1Department of Earth and Planetary Sciences, Harvard University, Cambridge, MA, USA
2School of Engineering and Applied Sciences, Harvard University, Boston, MA, USA
3Department of Earth System Science, University of California, Irvine, CA, USA
4Air Quality Research Division, Environment Canada, Toronto, Ont., Canada
5Civil and Environmental Engineering Department, Rice University, Houston, TX, USA
6Department of Natural Resources and Environmental Sciences, University of Nevada, Reno, NV, USA
7Department of Civil and Environmental Engineering, University of Wisconsin, Madison, WI, USA
8Department of Biological Sciences, University of Alberta, Edmonton, Alberta, Canada
9Department of Earth and Atmospheric Sciences, University of Houston, Houston, TX, USA
10Atmospheric Research & Analysis, Inc., Cary, NC, USA
11Department of Atmospheric Sciences, University of Washington, Seattle, USA
12Department of Environmental Health, Harvard University, Boston, MA, USA
Received: 19 Oct 2011 – Discussion started: 31 Oct 2011
Abstract. Atmospheric deposition of Hg(II) represents a major input of mercury to surface environments. The phase of Hg(II) (gas or particle) has important implications for deposition. We use long-term observations of reactive gaseous mercury (RGM, the gaseous component of Hg(II)), particle-bound mercury (PBM, the particulate component of Hg(II)), fine particulate matter (PM2.5), and temperature (T) at five sites in North America to derive an empirical gas-particle partitioning relationship log10(K−1) = (10±1)–(2500±300)/T where K = (PBM/PM2.5)/RGM with PBM and RGM in common mixing ratio units, PM2.5 in μg m−3, and T in K. This relationship is within the range of previous work but is based on far more extensive data from multiple sites. We implement this empirical relationship in the GEOS-Chem global 3-D Hg model to partition Hg(II) between the gas and particle phases. The resulting gas-phase fraction of Hg(II) ranges from over 90 % in warm air with little aerosol to less than 10 % in cold air with high aerosol. Hg deposition to high latitudes increases because of more efficient scavenging of particulate Hg(II) by precipitating snow. Model comparison to Hg observations at the North American surface sites suggests that subsidence from the free troposphere (warm air, low aerosol) is a major factor driving the seasonality of RGM, while elevated PBM is mostly associated with high aerosol loads. Simulation of RGM and PBM at these sites is improved by including fast in-plume reduction of Hg(II) emitted from coal combustion and by assuming that anthropogenic particulate Hg(p) behaves as semi-volatile Hg(II) rather than as a refractory particulate component. We improve the simulation of Hg wet deposition fluxes in the US relative to a previous version of GEOS-Chem; this largely reflects independent improvement of the washout algorithm. The observed wintertime minimum in wet deposition fluxes is attributed to inefficient snow scavenging of gas-phase Hg(II).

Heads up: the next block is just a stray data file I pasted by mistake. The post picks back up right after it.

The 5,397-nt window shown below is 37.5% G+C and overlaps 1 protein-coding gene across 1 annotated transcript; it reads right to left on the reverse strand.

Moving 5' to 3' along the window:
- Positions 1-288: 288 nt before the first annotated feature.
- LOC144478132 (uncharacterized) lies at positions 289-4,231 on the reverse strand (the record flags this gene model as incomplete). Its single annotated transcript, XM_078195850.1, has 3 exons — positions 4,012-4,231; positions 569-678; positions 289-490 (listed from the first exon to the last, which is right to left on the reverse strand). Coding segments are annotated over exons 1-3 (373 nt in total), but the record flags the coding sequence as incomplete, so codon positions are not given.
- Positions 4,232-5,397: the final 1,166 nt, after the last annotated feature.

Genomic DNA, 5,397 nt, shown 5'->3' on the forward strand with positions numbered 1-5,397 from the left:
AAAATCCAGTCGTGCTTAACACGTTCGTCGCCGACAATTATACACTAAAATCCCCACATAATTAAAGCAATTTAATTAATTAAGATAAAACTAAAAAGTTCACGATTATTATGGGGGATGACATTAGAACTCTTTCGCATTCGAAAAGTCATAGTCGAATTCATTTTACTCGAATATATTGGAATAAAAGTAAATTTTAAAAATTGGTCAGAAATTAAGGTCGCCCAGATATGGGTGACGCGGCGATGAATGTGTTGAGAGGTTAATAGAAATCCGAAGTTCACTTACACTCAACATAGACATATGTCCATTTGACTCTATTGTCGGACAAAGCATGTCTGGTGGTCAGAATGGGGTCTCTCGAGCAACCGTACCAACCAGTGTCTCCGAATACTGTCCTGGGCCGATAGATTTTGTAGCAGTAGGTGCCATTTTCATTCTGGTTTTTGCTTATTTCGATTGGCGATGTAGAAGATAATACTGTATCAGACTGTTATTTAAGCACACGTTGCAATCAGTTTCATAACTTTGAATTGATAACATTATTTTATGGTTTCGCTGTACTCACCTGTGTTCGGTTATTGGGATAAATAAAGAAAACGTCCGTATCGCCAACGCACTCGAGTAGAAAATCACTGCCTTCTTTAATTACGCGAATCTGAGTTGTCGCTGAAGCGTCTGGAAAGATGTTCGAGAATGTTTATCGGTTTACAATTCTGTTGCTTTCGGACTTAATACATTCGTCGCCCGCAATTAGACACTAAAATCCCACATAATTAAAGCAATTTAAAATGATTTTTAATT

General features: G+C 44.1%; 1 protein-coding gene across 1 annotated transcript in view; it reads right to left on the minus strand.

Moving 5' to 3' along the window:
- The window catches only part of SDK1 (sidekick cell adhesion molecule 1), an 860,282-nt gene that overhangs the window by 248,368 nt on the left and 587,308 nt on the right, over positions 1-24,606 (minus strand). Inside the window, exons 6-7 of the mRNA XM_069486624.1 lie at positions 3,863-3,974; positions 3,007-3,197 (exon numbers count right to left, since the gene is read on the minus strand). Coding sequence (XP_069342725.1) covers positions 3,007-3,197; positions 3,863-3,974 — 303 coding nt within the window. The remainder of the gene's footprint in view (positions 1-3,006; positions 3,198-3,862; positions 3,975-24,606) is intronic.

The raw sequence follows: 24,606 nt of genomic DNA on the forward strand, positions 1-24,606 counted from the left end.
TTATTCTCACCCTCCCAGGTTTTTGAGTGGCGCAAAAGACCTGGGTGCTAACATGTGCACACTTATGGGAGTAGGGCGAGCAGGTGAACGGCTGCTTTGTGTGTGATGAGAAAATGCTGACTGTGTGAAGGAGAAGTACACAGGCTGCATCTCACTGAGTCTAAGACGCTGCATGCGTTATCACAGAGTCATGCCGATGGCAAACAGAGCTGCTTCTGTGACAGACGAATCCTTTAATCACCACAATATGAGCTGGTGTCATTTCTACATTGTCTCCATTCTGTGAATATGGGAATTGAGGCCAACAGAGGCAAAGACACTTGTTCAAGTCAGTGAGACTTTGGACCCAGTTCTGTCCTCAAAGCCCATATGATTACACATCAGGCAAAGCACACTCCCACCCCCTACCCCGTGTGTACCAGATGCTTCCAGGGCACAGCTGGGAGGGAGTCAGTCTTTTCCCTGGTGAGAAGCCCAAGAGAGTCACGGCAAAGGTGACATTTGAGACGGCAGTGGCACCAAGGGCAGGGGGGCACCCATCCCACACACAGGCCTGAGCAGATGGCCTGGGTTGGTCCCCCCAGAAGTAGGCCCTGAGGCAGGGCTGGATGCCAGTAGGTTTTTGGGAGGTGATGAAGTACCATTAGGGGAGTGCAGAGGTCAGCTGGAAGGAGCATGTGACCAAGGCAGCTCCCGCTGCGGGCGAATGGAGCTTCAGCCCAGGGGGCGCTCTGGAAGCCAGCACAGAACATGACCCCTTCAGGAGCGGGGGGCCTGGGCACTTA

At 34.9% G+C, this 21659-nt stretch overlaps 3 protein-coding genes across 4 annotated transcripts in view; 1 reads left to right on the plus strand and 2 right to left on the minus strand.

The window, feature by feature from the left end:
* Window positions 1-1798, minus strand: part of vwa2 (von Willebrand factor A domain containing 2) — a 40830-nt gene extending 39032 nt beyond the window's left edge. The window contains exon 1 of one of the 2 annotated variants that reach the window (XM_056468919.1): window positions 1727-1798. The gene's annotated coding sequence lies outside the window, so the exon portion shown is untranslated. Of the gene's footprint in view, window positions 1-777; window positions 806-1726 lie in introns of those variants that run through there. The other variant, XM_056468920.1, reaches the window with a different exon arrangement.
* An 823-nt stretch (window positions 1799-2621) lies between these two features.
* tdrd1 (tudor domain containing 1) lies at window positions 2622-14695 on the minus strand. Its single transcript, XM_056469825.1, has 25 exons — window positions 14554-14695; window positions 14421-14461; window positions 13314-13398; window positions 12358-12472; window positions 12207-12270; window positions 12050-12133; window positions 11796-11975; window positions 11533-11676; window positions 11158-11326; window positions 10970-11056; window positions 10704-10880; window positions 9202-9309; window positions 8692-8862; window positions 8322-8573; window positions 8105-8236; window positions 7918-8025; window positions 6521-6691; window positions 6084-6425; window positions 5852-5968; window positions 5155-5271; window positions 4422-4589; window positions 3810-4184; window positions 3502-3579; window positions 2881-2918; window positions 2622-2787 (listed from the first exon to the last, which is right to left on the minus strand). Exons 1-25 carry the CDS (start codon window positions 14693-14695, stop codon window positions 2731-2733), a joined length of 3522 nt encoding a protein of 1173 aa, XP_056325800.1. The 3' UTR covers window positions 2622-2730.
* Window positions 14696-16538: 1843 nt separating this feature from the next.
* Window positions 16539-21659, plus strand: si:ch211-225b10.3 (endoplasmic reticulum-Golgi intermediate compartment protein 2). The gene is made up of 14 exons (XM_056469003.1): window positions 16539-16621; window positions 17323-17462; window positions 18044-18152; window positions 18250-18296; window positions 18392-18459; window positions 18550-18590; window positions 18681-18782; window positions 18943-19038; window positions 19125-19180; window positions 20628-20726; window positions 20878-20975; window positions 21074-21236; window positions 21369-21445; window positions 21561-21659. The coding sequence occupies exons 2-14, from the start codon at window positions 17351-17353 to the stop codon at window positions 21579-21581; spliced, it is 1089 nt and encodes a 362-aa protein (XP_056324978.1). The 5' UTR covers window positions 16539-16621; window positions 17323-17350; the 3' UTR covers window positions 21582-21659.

Revised: 30 Dec 2011 – Accepted: 02 Jan 2012 – Published: 11 Jan 2012
Amos, H. M., Jacob, D. J., Holmes, C. D., Fisher, J. A., Wang, Q., Yantosca, R. M., Corbitt, E. S., Galarneau, E., Rutter, A. P., Gustin, M. S., Steffen, A., Schauer, J. J., Graydon, J. A., Louis, V. L. St., Talbot, R. W., Edgerton, E. S., Zhang, Y., and Sunderland, E. M.: Gas-particle partitioning of atmospheric Hg(II) and its effect on global mercury deposition, Atmos. Chem. Phys., 12, 591-603, doi:10.5194/acp-12-591-2012, 2012.